Preventing replication stress to maintain genome stability: resolving conflicts between replication and transcription

Mol Cell. 2012 Mar 30;45(6):710-8. doi: 10.1016/j.molcel.2012.03.001.


DNA and RNA polymerases clash along the genome as they compete for the same DNA template. Cells have evolved specialized strategies to prevent and resolve replication and transcription interference. Here, we review the topology and architecture at sites of replication fork clashes with transcription bubbles as well as the regulatory circuits that control replication fork passage across transcribed genes. In the case of RNA polymerase II-transcribed genes, cotranscriptional processes such as mRNA maturation, splicing, and export influence the integrity of replication forks and transcribed loci. Fork passage likely contributes to reset the epigenetic landscape, influencing gene expression and transcriptional memory. When any of these processes are not properly coordinated, aberrant outcomes such as fork reversal and R-loop formation arise and trigger unscheduled recombinogenic events and genome rearrangements. The evolutionary implications of such conflicts on genome dynamics and their potential impact on oncogenic stress are discussed.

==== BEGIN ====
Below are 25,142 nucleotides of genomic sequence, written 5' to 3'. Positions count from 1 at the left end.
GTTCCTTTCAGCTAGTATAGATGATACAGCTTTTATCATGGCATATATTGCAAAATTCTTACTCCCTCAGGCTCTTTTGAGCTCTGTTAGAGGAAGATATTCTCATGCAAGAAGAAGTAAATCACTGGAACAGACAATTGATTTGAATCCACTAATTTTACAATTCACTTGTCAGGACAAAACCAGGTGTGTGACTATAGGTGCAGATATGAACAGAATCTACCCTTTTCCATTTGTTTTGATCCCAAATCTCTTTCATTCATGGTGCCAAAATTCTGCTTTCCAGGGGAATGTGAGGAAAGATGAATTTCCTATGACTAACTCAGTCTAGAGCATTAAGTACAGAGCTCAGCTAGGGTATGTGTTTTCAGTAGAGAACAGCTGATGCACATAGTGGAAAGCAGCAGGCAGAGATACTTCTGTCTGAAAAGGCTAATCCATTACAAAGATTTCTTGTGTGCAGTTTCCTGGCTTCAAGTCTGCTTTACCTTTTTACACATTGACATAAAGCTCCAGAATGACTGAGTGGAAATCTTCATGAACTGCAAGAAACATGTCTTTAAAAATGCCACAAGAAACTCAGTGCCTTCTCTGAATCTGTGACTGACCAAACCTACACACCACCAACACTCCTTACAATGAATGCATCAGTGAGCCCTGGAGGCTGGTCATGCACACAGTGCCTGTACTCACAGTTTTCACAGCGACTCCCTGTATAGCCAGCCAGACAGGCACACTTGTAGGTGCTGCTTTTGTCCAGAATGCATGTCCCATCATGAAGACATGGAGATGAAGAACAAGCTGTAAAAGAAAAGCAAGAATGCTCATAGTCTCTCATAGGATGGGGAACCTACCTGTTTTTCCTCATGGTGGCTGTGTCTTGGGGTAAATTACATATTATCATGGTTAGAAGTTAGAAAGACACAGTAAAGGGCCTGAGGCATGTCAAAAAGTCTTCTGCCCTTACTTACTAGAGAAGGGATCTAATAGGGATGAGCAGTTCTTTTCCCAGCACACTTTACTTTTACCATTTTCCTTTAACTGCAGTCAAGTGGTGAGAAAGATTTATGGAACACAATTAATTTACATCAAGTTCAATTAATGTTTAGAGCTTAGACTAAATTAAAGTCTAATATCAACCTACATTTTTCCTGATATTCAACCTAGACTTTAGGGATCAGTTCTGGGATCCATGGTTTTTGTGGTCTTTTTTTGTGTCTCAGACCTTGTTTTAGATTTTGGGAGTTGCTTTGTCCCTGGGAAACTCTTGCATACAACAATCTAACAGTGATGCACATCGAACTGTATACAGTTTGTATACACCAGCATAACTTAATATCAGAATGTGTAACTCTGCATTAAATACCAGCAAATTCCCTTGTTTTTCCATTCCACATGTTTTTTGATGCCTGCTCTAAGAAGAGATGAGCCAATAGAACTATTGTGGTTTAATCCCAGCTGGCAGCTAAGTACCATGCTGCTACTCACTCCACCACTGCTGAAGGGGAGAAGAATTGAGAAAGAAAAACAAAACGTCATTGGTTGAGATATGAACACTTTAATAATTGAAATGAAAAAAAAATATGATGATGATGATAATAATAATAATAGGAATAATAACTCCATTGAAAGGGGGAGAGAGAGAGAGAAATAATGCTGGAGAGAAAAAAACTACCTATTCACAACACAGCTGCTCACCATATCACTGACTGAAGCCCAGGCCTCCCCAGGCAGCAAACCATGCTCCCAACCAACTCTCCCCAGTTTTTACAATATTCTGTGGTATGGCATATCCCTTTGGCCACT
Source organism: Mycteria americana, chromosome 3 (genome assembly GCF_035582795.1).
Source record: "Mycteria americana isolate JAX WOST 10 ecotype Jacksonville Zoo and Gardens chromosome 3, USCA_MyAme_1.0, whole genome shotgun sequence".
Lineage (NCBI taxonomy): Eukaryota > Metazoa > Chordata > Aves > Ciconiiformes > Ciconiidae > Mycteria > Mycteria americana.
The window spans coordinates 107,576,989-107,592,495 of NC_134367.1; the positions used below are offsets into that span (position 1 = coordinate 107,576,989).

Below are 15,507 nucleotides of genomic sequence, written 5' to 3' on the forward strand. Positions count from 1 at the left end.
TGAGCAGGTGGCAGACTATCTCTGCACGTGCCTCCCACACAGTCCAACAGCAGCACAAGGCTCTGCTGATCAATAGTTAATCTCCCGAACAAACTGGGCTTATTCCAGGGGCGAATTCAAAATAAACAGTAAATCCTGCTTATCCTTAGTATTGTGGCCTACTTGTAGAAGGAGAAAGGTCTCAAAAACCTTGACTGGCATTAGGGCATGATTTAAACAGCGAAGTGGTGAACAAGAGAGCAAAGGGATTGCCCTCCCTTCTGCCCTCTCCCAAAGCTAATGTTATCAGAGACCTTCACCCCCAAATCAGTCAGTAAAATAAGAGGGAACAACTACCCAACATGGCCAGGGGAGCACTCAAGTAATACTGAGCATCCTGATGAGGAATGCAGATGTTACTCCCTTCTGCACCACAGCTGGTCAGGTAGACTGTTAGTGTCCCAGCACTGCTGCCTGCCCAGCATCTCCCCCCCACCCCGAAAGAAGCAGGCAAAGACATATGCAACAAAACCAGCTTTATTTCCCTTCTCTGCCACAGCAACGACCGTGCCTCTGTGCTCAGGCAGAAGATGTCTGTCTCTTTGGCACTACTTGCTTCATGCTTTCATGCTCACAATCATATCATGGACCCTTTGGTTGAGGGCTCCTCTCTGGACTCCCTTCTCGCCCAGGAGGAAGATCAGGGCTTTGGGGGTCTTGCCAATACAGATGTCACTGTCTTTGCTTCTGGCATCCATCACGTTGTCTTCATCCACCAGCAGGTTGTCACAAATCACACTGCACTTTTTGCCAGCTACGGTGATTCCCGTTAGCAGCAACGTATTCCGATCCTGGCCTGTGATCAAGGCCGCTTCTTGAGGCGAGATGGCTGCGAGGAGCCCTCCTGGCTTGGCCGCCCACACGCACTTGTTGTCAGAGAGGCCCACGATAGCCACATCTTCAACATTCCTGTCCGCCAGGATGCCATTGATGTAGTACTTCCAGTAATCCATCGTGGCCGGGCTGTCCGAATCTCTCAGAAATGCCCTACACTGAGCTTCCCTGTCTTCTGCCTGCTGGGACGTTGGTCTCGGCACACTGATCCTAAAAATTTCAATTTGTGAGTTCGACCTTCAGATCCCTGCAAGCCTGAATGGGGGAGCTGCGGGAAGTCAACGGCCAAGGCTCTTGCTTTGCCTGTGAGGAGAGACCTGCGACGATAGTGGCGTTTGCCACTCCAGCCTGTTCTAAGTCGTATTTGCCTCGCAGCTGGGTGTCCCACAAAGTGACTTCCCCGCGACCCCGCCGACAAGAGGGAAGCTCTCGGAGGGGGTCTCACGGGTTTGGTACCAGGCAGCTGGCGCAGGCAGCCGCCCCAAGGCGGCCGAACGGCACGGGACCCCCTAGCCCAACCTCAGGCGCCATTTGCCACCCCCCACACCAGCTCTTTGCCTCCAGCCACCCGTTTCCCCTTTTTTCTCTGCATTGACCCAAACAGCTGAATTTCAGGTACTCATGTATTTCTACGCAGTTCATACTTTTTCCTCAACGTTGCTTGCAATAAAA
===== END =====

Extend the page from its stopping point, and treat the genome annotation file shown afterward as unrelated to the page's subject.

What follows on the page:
Publication types

  • Research Support, Non-U.S. Gov't
  • Review

MeSH terms

  • Chromatin / chemistry
  • Chromatin / genetics
  • DNA / chemistry
  • DNA Replication*
  • Genomic Instability*
  • RNA Polymerase II / genetics
  • RNA Polymerase II / metabolism
  • RNA Splicing
  • Transcription, Genetic*


  • Chromatin
  • DNA
  • RNA Polymerase II